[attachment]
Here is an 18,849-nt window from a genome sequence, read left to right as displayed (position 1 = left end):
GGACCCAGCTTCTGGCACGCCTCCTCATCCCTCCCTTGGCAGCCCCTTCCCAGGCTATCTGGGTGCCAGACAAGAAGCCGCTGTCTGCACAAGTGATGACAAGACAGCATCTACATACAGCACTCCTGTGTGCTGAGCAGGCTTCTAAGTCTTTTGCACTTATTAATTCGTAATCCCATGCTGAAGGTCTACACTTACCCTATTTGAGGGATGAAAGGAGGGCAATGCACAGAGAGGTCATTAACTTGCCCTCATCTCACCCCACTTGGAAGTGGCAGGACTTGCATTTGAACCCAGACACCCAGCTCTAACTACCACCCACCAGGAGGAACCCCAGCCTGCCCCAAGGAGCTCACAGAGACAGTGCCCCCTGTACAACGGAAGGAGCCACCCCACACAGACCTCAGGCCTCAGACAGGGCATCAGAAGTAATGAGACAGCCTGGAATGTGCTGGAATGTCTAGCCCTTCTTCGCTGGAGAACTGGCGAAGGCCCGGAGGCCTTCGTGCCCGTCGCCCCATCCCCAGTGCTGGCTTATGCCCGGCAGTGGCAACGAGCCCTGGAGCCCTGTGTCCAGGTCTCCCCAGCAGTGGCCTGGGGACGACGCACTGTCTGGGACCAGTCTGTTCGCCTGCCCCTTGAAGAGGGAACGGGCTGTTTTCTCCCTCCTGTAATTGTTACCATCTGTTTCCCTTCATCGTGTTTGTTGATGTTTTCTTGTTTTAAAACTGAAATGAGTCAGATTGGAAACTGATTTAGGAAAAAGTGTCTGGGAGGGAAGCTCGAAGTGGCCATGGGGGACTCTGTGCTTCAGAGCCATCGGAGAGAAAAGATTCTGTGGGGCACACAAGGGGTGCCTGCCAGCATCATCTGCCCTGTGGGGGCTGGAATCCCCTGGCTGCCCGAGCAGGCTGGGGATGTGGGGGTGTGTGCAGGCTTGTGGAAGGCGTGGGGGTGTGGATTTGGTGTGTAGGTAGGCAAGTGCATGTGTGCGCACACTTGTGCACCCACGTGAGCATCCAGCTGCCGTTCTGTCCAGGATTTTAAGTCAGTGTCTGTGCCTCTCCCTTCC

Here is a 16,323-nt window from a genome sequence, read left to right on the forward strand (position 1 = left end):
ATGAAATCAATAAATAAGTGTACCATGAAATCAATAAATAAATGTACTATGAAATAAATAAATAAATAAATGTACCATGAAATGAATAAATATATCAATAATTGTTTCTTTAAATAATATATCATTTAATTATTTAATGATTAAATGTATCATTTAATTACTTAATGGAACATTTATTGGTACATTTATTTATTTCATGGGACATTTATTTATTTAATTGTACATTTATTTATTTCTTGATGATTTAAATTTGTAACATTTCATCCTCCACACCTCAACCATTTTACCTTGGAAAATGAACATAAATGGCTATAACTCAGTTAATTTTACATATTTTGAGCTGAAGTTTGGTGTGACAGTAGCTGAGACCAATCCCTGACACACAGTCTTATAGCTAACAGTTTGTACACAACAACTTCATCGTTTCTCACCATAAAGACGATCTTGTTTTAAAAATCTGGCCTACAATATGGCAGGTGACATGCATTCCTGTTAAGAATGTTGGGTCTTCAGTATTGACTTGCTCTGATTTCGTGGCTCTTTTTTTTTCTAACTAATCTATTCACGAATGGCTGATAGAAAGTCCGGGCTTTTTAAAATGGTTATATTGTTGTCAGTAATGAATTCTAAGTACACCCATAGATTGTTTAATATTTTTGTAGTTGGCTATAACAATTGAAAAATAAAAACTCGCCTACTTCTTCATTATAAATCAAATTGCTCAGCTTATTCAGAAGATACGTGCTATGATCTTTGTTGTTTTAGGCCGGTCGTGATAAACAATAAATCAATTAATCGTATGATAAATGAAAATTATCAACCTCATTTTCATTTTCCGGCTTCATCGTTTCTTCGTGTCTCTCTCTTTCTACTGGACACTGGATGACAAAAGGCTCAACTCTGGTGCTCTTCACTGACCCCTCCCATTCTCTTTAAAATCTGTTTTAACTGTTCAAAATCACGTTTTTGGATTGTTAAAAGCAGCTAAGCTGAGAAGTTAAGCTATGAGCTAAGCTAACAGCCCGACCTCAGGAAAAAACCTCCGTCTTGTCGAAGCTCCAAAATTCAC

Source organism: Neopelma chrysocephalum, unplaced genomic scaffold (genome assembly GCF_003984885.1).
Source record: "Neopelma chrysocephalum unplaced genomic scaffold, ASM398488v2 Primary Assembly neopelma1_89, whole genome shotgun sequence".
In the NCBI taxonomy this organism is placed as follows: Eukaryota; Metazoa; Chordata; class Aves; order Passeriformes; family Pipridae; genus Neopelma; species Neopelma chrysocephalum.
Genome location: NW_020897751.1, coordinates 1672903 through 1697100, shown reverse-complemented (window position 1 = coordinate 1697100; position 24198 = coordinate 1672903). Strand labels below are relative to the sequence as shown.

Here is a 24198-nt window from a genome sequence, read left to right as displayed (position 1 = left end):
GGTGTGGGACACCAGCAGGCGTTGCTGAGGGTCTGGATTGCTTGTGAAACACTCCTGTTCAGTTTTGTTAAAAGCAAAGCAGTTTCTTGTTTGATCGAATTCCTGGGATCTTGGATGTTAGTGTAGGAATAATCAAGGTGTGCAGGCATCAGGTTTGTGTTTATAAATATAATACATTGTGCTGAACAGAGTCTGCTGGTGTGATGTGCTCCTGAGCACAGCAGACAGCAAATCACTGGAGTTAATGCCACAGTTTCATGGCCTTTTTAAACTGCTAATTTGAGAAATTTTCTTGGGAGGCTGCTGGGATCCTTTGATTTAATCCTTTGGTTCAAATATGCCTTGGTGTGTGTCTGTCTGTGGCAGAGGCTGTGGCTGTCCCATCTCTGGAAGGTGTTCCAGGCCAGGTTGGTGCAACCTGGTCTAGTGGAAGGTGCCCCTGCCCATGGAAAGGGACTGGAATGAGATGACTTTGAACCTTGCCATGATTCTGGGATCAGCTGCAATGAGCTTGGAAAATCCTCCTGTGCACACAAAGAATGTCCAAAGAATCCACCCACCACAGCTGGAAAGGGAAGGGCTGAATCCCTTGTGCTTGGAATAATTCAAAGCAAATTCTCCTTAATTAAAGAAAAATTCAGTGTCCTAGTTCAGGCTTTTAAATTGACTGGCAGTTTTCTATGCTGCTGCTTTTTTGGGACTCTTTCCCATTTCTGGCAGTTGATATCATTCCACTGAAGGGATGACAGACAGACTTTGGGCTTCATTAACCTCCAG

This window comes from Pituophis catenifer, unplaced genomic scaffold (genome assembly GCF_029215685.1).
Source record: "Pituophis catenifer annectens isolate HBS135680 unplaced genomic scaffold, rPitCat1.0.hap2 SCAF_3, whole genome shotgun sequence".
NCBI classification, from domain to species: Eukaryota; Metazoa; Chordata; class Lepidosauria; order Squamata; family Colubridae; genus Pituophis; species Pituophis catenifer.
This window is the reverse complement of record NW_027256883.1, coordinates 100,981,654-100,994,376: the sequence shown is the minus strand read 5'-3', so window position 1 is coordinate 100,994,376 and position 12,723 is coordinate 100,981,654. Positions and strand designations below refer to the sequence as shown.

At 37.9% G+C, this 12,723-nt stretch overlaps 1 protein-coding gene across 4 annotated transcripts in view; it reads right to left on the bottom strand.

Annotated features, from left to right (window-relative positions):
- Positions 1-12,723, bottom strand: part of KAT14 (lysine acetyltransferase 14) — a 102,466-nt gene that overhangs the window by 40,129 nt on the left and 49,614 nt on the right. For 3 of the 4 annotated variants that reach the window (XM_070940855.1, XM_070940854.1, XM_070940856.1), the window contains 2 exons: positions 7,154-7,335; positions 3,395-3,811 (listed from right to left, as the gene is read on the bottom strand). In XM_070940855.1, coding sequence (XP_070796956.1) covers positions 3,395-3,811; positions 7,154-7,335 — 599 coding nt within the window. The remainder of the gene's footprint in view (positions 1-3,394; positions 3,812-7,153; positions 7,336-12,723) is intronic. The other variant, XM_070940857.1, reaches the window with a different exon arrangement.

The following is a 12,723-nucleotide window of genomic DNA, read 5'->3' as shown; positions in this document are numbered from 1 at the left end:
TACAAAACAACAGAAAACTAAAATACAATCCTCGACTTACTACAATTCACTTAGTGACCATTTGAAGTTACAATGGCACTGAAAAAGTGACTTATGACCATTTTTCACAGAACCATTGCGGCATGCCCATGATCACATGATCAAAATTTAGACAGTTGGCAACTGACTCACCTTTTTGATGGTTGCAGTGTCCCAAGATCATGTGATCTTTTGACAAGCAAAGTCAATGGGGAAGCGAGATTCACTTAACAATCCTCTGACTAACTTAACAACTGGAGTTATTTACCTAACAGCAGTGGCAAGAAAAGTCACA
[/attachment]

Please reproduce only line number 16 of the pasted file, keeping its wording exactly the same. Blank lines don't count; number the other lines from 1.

Annotated features, from left to right (window-relative positions):